Members of LGBT community in Iraq have been murdered, tortured and kidnapped in recent years.
Posters advocating equal rights for the LGBT community have appeared in the streets of Baghdad.
The posters show two hands, painted in rainbow colours, making a heart shape over the abbreviation LGBTI.
A phrase beside the picture, written in Arabic, reads, “I am equal to you. Difference is the basis of life.”
It is not yet known who is behind the campaign.
Pictures of the posters were uploaded to the ‘Baghdad1 Facebook page’, which has prompted a mix of positive and outraged reactions.
“I hope the day comes we accept each other,” wrote one Facebook user, translated from Arabic.
“I care about the person, his humanity, and his morals, and his treatment and I have nothing to do with who participates in his bed,” wrote another.
The campaign surfaced during the holy month of Ramadan in Iraq, a country which does not outlaw homosexuality but has been reported for human rights offences.
Human Rights Watch reported kidnappings, murders and brutal torture of members of the LGBT community over the last decade.
LGBT activism in Iraq has only recently gained traction thanks to the emergence of an underground group called IraQueer.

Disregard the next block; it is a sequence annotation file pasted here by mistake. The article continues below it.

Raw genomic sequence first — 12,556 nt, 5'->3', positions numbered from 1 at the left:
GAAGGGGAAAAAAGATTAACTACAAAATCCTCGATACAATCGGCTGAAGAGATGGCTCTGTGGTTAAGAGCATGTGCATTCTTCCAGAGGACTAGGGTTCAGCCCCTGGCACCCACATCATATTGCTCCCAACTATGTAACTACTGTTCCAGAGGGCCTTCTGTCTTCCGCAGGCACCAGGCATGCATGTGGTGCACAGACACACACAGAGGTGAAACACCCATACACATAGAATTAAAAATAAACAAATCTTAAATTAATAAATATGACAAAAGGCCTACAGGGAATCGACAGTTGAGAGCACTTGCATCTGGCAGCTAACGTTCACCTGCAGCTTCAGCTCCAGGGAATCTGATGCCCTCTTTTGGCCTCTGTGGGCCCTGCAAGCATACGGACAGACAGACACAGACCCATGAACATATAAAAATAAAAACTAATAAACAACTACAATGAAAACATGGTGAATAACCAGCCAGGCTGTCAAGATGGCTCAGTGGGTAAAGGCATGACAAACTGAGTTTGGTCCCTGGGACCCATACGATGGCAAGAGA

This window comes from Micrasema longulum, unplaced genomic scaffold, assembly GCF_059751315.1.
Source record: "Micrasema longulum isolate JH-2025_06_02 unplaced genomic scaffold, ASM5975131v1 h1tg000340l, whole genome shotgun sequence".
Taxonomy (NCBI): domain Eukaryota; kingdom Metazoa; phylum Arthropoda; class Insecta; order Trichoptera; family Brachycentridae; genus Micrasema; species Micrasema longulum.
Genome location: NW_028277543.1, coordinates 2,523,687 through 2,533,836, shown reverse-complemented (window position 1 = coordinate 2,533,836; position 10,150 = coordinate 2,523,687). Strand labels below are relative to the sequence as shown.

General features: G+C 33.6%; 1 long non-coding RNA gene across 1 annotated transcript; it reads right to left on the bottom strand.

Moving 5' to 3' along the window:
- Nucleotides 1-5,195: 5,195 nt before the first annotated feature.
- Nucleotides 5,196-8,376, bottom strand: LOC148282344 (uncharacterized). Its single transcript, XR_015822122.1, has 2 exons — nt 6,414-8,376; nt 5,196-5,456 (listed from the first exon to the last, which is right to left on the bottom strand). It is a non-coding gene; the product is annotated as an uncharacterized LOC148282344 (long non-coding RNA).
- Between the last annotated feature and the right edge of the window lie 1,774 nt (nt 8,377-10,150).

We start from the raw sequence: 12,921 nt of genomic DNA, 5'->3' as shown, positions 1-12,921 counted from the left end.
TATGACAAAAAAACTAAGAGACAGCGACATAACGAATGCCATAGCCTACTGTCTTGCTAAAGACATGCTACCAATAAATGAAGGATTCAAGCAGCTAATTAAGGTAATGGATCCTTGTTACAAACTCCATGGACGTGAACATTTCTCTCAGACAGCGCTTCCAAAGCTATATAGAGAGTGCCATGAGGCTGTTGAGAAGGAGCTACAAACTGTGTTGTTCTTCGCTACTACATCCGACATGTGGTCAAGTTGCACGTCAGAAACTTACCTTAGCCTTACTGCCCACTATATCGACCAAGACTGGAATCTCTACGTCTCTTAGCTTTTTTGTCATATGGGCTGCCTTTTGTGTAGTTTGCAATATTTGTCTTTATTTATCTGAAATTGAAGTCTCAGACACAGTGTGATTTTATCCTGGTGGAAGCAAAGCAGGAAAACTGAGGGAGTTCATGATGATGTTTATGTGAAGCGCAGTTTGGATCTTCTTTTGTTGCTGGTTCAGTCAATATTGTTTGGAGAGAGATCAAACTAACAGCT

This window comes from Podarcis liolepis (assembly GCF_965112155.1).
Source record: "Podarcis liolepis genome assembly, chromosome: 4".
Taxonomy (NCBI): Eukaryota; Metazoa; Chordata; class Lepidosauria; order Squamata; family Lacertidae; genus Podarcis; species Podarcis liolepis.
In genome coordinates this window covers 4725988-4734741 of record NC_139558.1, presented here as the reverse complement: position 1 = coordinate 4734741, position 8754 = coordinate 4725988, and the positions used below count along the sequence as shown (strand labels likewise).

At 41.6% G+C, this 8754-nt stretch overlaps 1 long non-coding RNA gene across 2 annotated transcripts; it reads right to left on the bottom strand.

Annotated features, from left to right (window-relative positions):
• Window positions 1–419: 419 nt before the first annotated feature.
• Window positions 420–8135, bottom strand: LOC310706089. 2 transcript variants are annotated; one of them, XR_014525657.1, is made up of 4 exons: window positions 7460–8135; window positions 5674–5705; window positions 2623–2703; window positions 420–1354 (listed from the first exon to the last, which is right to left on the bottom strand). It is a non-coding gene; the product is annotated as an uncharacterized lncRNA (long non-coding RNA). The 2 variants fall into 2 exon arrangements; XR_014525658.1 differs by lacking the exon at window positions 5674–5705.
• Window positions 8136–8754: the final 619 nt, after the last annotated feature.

IraQueer says on its website that it is the first “human rights organisation focusing on the LGBT+ community in Iraq/Kurdistan region”.
Its founder, Amir Ashour, was forced to flee to Sweden in 2015 after he received death threats.
“Technology, and especially social media, have changed the face of activism, they’ve had so much impact for us”, Mr Ashour told The Independent last year.
“That me and my fellow activists can talk long-distance and hide our identities… that would never have been possible before the last few years.”
With the rise of Isis in Iraq over the past three years, there has been renewed concern for LGBT equal rights and the community’s safety.
ARA News Network published reports – warning, it contains images readers may find distressing – of men convicted of “being gay” who were thrown from rooftops to their deaths.